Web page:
System architecture of adaptive precharge driving
The system architecture of advanced-APD is shown in Fig. 10, which is the same as conventional APD. Main components are line memory and look-up-tables. The optimum precharge voltage value is in proportion to difference voltage of the gray-scale levels, an exponential function of a distance from a data driver and the reciprocal of panel temperature, that is, the pre-charge voltage level is given as follows:
Wide Color Gamut
Color gamut corresponding to the light source
Benchmark results of color gamut (u′v′ covering) by representative color technology.
|Color target||DCI-P3/Adobe RGB||BT.2020|
|OLED for TVs||85%||65%|
|LCD with B-LED + RG-phosphor||100%||82%|
|LCD with B-LED + QDs||100%||87%|
|LCD with three primary color laser diodes||100%||99%|
LCDs have been able to cover Adobe RGB and DCI-P3 with conventional color technologies. The color gamut of LCDs is wider than that of OLED displays owing to functional parts are separated by a light source of backlight and a color filter. Nevertheless, white LEDs based on blue LEDs, which contain the red and green phosphor, cover only about 82% for BT.2020. Because full width at half maximum (FWHM) of the wavelength of the blue LED is as wide as and that of the red and green phosphor are very broad, blue and green, red and green are mixed. Therefore, it is really difficult to widen the color gamut with a combination of the blue LED and the phosphor. FWHM must be to fully cover this BT.2020. The wide color gamut technology using quantum dots (QDs) has been the most popular recently. Although the FWHM of QDs with toxic cadmium is as narrow as , that of QDs without cadmium is . In case of this FWHM, QDs can express only colors slightly deeper than LEDs with phosphor. Ultimately, now, to cover almost 100% of BT.2020, we have no choice but to apply laser diodes of three primary colors to a backlight. Each FWHM of laser diodes with three primary colors are 2 nm or less, and each color is reliably split.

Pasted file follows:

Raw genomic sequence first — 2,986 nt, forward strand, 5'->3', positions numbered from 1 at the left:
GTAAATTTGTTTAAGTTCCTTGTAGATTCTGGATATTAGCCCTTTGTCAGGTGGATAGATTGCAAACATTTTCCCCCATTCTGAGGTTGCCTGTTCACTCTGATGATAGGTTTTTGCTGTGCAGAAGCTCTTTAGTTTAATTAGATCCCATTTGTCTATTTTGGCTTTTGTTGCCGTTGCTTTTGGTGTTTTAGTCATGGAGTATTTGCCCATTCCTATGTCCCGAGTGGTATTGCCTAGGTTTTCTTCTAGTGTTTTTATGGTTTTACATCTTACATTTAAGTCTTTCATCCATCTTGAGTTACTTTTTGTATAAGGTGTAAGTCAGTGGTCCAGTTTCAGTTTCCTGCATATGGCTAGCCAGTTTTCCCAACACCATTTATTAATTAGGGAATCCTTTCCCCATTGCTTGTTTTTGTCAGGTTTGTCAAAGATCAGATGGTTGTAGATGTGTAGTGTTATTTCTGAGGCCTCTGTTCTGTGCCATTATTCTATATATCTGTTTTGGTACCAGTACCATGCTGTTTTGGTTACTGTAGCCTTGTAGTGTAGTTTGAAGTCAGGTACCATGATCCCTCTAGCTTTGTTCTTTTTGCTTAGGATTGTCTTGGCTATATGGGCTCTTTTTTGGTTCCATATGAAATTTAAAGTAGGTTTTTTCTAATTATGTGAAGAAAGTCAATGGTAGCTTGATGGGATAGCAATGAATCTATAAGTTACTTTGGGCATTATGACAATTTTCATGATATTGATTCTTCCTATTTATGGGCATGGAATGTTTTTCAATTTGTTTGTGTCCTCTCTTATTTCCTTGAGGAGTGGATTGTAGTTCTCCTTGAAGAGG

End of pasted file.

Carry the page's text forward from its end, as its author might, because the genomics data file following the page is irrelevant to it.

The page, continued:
In this work, we achieved wide color gamut of the 8K4K panel in two stages. First, as a realistic solution, we realized to cover 100% of DCI with a white LED. In the next stage, as a future solution, we realized to cover close to 100% of BT.2020 with laser diodes of three primary colors.
Next, we will explain a laser diode.
Laser diode to cover BT.2020